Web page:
Entering the third dimension

The film, Avatar (2009), was known for its excellent visual experience and 3D effects. The 3D experience can be linked to stereoscopes which laid the groundwork for modern . It is only fitting that 3D picture books about the film were made. The purpose of both stereoscopes and 3D are to enhance the visual experience by allowing the viewer to immerse themselves more fully in the imagery.

It is only fitting that 3D picture books about the film were made, to fully merchandise the spectacle of the 'new and exciting' technology. Both of these books include a pair of 3D glasses, with one red lens and one green lens. The books themselves includes 3D HD pictures of key moments from the Avatar film which are supported by a very small amount of text, further enforcing the idea of spectacle over narrative

These books, a representation of the increasing amount of merchandising made available for modern films, also establishes a link to our next artefacts through their themes of film star and their relationship to the monetary side of the film industry.

"He created how we think about stardom"


The mask of Charlie Chaplin links from the Avatar 3D books through the idea of stardom and the spectacle that implies. The film Avatar is often claimed to be 'the highest grossing film' of all time and the effects used in it created quite the spectacle for the audiences. Charlie Chaplin is considered by some to be the first worldwide star so it is fitting that his stardom can be seen as interconnected to the ideas of blockbuster films and merchandizing.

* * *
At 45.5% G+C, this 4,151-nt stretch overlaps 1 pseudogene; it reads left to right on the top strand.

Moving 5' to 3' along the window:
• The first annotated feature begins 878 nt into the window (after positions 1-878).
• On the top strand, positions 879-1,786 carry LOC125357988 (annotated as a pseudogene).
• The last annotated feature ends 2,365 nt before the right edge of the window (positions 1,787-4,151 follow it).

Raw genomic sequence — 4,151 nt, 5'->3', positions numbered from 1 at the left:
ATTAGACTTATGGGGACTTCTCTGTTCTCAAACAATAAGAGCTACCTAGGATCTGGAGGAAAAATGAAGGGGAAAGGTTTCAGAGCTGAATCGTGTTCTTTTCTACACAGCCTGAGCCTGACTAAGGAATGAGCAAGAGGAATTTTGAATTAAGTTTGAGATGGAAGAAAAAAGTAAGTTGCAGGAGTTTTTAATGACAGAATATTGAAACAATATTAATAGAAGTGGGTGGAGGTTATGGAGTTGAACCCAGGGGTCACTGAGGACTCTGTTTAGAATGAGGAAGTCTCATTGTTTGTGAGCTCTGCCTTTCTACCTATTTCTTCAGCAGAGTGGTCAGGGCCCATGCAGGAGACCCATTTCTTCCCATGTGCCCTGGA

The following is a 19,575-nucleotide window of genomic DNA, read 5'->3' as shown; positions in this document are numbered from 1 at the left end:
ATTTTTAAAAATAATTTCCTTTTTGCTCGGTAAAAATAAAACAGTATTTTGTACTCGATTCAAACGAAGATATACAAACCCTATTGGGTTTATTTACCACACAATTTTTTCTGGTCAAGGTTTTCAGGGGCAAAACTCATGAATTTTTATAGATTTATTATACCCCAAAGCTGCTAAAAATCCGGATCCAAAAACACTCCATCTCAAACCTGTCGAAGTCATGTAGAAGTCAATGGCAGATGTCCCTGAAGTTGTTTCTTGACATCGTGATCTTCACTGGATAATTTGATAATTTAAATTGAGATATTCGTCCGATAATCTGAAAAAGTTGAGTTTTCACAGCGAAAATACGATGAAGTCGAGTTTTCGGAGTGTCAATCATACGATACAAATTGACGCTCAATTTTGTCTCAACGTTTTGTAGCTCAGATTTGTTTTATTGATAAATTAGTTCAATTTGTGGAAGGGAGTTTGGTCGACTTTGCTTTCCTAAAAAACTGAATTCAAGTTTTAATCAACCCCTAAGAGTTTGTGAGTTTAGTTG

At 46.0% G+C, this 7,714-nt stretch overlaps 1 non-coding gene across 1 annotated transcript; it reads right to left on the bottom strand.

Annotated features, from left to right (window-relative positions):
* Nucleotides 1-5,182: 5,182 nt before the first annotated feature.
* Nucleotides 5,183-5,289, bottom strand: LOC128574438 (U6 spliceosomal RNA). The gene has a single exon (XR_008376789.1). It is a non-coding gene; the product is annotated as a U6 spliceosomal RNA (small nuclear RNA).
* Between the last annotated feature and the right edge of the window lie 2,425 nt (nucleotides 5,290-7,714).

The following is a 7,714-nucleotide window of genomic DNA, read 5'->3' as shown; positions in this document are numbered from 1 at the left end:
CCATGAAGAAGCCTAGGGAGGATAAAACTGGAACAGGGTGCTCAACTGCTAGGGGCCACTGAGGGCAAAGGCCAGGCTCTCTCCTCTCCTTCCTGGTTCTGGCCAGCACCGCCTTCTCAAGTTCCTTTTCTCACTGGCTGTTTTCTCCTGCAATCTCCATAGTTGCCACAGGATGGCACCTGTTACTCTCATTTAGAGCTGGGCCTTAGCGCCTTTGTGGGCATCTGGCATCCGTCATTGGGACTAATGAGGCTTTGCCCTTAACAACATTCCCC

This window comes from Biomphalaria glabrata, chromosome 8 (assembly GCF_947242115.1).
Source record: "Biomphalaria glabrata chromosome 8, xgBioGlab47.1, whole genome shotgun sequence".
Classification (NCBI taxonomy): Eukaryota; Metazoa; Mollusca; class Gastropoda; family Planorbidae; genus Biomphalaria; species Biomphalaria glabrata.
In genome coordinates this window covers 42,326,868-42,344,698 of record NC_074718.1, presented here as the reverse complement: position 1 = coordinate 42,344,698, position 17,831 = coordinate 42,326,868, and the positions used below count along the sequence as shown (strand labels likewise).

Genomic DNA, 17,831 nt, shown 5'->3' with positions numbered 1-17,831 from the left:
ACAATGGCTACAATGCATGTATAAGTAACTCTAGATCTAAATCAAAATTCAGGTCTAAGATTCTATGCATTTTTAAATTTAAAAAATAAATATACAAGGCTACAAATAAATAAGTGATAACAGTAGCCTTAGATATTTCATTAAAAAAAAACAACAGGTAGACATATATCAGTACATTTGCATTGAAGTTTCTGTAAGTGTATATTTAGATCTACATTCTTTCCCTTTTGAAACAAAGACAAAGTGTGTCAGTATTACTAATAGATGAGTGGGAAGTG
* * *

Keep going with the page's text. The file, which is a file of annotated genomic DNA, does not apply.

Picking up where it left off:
Charlie Chaplin facemask by Exeter Digital Humanities on Sketchfab

Charlie Chaplin was an English comic actor and filmmaker active between 1914 and the 1960s. He was an iconic star of the time and his distinctive visage inspired a large amount of merchandise around the man, many such items can be viewed in the museum. The mask is a later example of such merchandise and demonstrates how far Chaplin's fame stretched, a landmark achievement made possible by our next item's inspiration.


This scan of a rubber Chaplin toy in the collection shows the uniquity of his fame.

The price of fame

Charlie Chaplin would never have been able to achieve his level of fame if Florence Lawrence, widely thought of as the first named star, had not come before in 1911. At the start of  the 20th century, actors were a common and replaceable commodity in the same way that props were.

She rose to fame when a film director organised a publicity stunt where he faked her death while encouraging as much media attention as possible. After getting as much media attention as possible he admitted to the media that it was a lie. It was after this stunt that the personal life of Florence Lawrence was made public and the star lifestyle came to exist. Well-known actors were now able to demand higher pay for their work.




This chain of connections within the collection demonstrates the multiple ways in which moving image history creates echoes in time and across many different artefacts. The chain could continue forever and we hope to make further additions to this site.


The project team was Lucy Annett, Arielle Woods and Aaron Wye with Becky Wilson.


Thanks to interviewees Peter Jewell, Dr Lisa Stead and Professor John Plunkett. Also to the Grand Challenges team and Jon Primrose from the Drama Department.